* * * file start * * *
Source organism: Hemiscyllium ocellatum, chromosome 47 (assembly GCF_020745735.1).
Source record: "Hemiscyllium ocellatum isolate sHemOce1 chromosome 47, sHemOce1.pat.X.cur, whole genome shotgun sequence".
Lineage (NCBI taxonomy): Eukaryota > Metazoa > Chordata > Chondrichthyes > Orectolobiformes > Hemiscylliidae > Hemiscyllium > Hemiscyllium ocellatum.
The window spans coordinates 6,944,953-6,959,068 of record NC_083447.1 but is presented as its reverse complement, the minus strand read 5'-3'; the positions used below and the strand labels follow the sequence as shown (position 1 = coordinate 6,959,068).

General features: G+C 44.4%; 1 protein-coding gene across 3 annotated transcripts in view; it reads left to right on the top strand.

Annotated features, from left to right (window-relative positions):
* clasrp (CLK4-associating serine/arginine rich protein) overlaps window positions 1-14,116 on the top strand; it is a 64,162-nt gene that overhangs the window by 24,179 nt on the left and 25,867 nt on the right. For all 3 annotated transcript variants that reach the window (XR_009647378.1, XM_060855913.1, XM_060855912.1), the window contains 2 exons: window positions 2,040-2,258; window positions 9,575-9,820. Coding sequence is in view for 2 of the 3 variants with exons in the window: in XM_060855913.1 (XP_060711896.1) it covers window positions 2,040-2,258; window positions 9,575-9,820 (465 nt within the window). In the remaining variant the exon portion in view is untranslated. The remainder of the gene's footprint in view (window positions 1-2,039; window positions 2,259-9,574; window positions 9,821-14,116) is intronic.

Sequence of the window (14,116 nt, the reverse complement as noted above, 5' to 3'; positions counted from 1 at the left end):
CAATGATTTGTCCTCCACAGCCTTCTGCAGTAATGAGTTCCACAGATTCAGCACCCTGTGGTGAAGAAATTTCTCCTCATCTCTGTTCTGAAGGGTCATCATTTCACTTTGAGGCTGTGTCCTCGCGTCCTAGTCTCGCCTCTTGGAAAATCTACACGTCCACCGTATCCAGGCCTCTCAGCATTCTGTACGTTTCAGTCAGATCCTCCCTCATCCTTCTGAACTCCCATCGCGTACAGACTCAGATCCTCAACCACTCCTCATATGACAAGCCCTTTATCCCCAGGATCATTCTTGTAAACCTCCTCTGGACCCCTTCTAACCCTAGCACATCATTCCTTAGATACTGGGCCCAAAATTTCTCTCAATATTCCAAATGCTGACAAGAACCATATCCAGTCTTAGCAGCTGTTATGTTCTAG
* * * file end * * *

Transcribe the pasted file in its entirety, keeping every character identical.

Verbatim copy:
Source organism: Hemiscyllium ocellatum, chromosome 47 (assembly GCF_020745735.1).
Source record: "Hemiscyllium ocellatum isolate sHemOce1 chromosome 47, sHemOce1.pat.X.cur, whole genome shotgun sequence".
Lineage (NCBI taxonomy): Eukaryota > Metazoa > Chordata > Chondrichthyes > Orectolobiformes > Hemiscylliidae > Hemiscyllium > Hemiscyllium ocellatum.
The window spans coordinates 6,944,953-6,959,068 of record NC_083447.1 but is presented as its reverse complement, the minus strand read 5'-3'; the positions used below and the strand labels follow the sequence as shown (position 1 = coordinate 6,959,068).

General features: G+C 44.4%; 1 protein-coding gene across 3 annotated transcripts in view; it reads left to right on the top strand.

Annotated features, from left to right (window-relative positions):
* clasrp (CLK4-associating serine/arginine rich protein) overlaps window positions 1-14,116 on the top strand; it is a 64,162-nt gene that overhangs the window by 24,179 nt on the left and 25,867 nt on the right. For all 3 annotated transcript variants that reach the window (XR_009647378.1, XM_060855913.1, XM_060855912.1), the window contains 2 exons: window positions 2,040-2,258; window positions 9,575-9,820. Coding sequence is in view for 2 of the 3 variants with exons in the window: in XM_060855913.1 (XP_060711896.1) it covers window positions 2,040-2,258; window positions 9,575-9,820 (465 nt within the window). In the remaining variant the exon portion in view is untranslated. The remainder of the gene's footprint in view (window positions 1-2,039; window positions 2,259-9,574; window positions 9,821-14,116) is intronic.

Sequence of the window (14,116 nt, the reverse complement as noted above, 5' to 3'; positions counted from 1 at the left end):
CAATGATTTGTCCTCCACAGCCTTCTGCAGTAATGAGTTCCACAGATTCAGCACCCTGTGGTGAAGAAATTTCTCCTCATCTCTGTTCTGAAGGGTCATCATTTCACTTTGAGGCTGTGTCCTCGCGTCCTAGTCTCGCCTCTTGGAAAATCTACACGTCCACCGTATCCAGGCCTCTCAGCATTCTGTACGTTTCAGTCAGATCCTCCCTCATCCTTCTGAACTCCCATCGCGTACAGACTCAGATCCTCAACCACTCCTCATATGACAAGCCCTTTATCCCCAGGATCATTCTTGTAAACCTCCTCTGGACCCCTTCTAACCCTAGCACATCATTCCTTAGATACTGGGCCCAAAATTTCTCTCAATATTCCAAATGCTGACAAGAACCATATCCAGTCTTAGCAGCTGTTATGTTCTAG